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One of the main rules in baking is that it’s not always possible to double a recipe and get the same product.  The chemical leavening agents- baking soda and baking powder*- are integral in the chemical reaction between the ingredients in the baking process, which means there isn’t much wiggle room. Unless you are using a recipe that has the exact weights of ingredients listed, there is always the risk for a small amount of error when using measuring cups and spoons. That “small” error may not matter as much for a single batch of a baked good, but when that “small” is doubled, it can turn into a more substantial difference. The moral of the story: if you’re thinking about doubling a cake recipe, it’s probably best to play it safe and make 2 separate batches of the batter. The end result will be worth it.

*Interesting side note- baking powder is just baking powder combined with cream of tartar and cornstarch.

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This boy. He fills my heart with love.

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Funfetti Cupcakes with Fluffy Vanilla Buttercream Frosting

Yield: 2 dozen cupcakes

Cupcake Recipe (plus a mix-in of 1/2 cup of sprinkles)

For the frosting:

Ingredients

  • 3 sticks + 2 tablespoons (375 grams) unsalted butter, softened and cut into cubes
  • 3 cups sifted (475 g) powdered sugar (icing, powdered)
  • 3 tablespoons (45 ml) heavy cream, or milk
  • 2 teaspoons (10 mL) pure vanilla extract
  • 1/8 teaspoon salt
  • Sprinkles, if desired

Directions 

  1. In the bowl of an electric mixer fitted with the paddle attachment, whip butter for 8 minutes on medium speed. The butter will become very pale & creamy.
  2. Turn the mixer off and slowly add in the sugar, one cup at a time, mixing well after each addition. Add remaining ingredients and mix on low speed until combined. Turn mixer speed up to medium and whip for about 2-3 more minutes to allow frosting to become light and fluffy.
  3. Decorate cupcakes as desired. Top with sprinkles. Store unused frosting in the fridge for 1 week.

Source: Cupcakes- Martha Stewart, Frosting- Sweetapolita

Copycat Panera Broccoli Cheese Soup

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We’re in the middle of a big snow storm here in Ohio and I always look forward to the days when we can stay bundled up inside and watch the flakes fall. I often conjure up these images in my head of curling up on the couch by the fireplace while we sip on warm drinks and read.  Of course, my imagination and reality sometimes conflict, especially since we don’t even have a fireplace and Smith is currently boycotting naps and battling a bad case of the grumps as a result. There are books, though. Lots and lots of lift-the-flap board books that our boy loves to read over and over and over. Spoiler alert: the Hungry Caterpillar turns into a butterfly.

For the days when the weather is frightfully cold, a bowl of soup is the perfect antidote. This broccoli cheese soup is especially comforting with its thick, creamy base and satisfying chunks of broccoli and carrots. A little bit goes a long way. Add in a hunk of fresh bread and it’s a lovely winter meal.

I hope you are all staying warm. We’re ready to go sledding!

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Copycat Panera Broccoli Cheese Soup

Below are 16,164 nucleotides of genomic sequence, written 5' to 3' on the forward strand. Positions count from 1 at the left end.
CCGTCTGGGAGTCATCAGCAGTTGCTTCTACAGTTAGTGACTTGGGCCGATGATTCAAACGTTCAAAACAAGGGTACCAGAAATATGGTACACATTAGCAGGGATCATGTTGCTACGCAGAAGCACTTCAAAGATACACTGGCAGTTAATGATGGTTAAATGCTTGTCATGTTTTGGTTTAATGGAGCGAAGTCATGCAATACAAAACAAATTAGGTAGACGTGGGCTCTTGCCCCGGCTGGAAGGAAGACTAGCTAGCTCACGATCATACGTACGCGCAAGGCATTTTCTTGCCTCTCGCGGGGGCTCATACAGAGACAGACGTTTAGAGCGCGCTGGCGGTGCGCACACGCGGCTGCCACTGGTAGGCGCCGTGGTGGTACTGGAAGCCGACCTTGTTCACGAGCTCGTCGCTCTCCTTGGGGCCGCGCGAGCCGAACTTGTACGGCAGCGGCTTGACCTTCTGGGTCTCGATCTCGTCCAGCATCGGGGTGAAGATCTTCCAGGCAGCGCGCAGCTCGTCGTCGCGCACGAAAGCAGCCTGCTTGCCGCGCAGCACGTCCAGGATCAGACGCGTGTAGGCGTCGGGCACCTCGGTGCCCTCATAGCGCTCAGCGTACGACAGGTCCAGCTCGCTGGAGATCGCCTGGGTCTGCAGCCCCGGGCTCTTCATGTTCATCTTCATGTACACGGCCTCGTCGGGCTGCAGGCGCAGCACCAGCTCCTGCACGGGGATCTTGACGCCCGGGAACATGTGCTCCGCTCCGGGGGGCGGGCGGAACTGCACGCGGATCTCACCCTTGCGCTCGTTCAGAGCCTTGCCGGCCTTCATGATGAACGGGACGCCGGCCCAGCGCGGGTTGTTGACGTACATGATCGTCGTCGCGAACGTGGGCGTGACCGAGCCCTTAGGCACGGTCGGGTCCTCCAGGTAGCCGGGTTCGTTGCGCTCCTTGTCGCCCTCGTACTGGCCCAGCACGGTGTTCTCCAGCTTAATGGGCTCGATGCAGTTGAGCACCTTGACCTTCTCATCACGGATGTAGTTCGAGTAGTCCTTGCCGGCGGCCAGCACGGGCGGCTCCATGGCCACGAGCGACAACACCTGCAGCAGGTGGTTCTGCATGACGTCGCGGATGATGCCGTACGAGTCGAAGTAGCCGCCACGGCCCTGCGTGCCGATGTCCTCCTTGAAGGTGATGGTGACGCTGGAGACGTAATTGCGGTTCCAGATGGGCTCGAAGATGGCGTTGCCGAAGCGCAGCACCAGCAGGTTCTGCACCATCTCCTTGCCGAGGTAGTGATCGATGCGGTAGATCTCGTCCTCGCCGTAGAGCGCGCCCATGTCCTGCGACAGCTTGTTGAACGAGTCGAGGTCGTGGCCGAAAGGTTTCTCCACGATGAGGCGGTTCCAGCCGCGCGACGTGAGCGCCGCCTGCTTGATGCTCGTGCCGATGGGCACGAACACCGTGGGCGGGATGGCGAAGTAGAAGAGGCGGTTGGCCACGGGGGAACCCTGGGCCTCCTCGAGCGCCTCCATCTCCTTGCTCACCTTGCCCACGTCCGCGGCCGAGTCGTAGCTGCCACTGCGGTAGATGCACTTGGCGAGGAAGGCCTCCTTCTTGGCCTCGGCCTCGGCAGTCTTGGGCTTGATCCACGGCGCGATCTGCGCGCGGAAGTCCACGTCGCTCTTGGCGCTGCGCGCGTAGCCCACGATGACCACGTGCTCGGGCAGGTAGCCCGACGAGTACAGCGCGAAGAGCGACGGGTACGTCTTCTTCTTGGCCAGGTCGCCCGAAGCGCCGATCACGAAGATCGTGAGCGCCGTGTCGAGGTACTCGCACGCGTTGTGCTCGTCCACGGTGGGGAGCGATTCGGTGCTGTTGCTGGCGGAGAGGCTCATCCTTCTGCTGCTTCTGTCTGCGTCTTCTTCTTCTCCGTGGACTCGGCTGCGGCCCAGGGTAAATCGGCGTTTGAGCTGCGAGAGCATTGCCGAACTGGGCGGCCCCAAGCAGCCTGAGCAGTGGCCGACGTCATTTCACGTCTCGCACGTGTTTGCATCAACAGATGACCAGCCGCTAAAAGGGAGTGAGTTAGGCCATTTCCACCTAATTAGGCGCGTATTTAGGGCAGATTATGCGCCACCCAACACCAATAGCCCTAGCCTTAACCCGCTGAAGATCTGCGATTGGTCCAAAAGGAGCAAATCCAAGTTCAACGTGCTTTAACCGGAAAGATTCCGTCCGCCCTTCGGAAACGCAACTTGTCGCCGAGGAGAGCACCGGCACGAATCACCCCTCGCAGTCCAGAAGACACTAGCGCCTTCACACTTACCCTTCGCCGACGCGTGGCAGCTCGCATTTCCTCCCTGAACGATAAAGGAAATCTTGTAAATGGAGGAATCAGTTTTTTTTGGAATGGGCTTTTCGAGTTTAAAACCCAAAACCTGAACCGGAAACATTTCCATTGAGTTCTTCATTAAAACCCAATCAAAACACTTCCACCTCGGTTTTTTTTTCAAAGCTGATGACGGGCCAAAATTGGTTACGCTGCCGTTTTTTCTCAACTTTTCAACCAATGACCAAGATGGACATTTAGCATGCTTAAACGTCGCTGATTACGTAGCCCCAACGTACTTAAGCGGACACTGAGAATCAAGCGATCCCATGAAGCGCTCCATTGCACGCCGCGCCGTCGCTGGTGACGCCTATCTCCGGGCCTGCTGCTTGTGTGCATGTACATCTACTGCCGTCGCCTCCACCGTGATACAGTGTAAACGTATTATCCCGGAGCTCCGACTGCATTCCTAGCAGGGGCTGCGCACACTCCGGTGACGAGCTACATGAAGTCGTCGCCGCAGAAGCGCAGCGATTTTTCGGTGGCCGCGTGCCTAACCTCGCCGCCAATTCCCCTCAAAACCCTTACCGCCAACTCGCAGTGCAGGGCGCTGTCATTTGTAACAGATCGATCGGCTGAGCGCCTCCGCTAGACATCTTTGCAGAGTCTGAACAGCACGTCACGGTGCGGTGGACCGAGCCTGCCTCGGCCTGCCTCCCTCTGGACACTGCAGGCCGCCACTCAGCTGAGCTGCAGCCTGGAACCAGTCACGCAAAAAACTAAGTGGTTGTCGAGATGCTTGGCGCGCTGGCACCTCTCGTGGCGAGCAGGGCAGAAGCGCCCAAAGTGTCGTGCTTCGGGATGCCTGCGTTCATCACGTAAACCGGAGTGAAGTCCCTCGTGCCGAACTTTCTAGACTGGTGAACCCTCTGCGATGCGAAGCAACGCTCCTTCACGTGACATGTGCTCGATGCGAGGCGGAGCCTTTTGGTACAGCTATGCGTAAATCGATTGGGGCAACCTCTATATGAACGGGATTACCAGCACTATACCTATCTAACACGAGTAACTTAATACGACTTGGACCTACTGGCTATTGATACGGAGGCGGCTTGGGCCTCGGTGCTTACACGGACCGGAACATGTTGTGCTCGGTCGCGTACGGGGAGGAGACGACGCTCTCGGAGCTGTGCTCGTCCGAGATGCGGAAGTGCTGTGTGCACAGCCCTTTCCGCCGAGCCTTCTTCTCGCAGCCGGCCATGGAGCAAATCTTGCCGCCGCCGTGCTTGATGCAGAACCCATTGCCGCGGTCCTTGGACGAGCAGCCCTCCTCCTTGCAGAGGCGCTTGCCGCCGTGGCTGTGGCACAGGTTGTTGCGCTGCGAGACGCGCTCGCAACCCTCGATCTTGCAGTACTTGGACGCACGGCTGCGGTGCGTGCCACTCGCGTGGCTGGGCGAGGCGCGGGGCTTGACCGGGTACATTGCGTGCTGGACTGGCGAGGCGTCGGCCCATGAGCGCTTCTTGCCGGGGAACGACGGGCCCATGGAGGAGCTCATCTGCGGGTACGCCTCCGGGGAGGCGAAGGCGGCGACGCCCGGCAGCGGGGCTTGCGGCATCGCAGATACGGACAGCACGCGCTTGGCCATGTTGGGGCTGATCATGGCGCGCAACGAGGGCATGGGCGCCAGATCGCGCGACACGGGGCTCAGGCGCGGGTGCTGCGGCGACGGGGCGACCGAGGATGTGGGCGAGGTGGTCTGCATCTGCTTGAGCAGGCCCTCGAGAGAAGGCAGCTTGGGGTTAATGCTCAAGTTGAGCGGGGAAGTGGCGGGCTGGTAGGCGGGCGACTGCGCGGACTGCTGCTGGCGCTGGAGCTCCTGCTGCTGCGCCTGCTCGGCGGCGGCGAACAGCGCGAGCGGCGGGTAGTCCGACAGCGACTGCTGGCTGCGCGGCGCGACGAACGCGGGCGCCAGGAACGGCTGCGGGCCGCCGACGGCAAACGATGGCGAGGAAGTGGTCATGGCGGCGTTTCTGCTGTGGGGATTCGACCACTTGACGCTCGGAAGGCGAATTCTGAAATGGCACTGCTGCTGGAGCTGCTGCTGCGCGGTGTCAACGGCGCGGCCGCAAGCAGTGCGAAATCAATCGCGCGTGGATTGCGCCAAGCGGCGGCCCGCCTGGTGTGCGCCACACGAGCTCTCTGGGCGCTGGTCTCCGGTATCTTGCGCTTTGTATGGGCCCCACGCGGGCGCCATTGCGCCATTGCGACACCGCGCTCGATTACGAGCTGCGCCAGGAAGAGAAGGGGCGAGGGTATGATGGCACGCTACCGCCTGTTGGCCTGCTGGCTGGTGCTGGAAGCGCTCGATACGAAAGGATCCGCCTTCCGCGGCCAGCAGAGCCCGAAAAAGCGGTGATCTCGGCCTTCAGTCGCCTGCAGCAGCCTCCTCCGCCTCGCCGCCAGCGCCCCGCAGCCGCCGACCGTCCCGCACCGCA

Yield: 4 servings

Ingredients

  • 1 tablespoon melted butter
  • ½ medium chopped onion
  • ¼ cup melted butter
  • ¼ cup flour
  • 2 cups half-and-half (or 1 cup cream, 1 cup milk)
  • 2 cups chicken stock
  • ½ lb fresh broccoli (about 1 cup), chopped
  • 1 cup carrot, finely chopped
  • 8 ounces grated sharp cheddar cheese (it’s best to shred your own since pre-shredded cheese is coated with cornstarch or flour, which impacts thickness)
  • salt and pepper to taste

 

Directions

  1. Saute the onion in 1 tablespoon melted butter and set aside. In a large pot whisk together the melted butter and flour over medium heat for about 3-4 minutes.
  2. Slowly whisk in the half and half and chicken stock. Let it simmer for about 20 minutes.
  3. Add the broccoli, carrots, and onions. Let them simmer on medium low for about 25 minutes until the broccoli and carrots are tender.
  4. Add salt and pepper and sharp cheddar cheese. Allow the cheese to melt. Remove from heat. Use an immersion blender (or a regular blender) to puree some of the soup until you achieve your desired smoothness.

Source: The Recipe Critic

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Feeding Our Rump Roast: Apple Cinnamon Baked Oatmeal

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Our not-so-little rump roast (also known as our son, Smith), recently celebrated his first birthday. As he hits more milestones and as he continues to cut those razor-sharp baby teeth, we are gradually introducing him to new foods. Now more than ever,  I am thinking about the meals that I am making for our family. I could live on bowls of cereal for dinner every night if it were my choice; but the nutrients that are going into our little whippersnapper’s body have taken precedence.

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One of my favorite go-to breakfasts is this apple cinnamon baked oatmeal. It’s full of fiber and vitamin C, and it is especially satisfying this time of year in the cold Ohio Winter months. Even better, Smith gobbles it right up. I typically make a batch on Sunday and it lasts us for the whole week.

I adjusted the original recipe that I used in the past to make this breakfast a little more nutritionally-sound. I reduced the amount of sugar and substituted applesauce in place of the butter. For the sake of my little dude, I also used whole milk since being a toddler is a glorious time in one’s life as they get to enjoy high fat dairy. Lucky Smith. :)

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Apple Cinnamon Baked Oatmeal 

Yield: 8 servings

Ingredients

  • 2 cups old-fashioned rolled oats
  • 1/4 cup light brown sugar
  • 1 teaspoon baking powder
  • 2 teaspoons cinnamon
  • 1/2 teaspoon salt
  • large eggs
  • 1/2 cup organic applesauce (unsweetened is fine, too)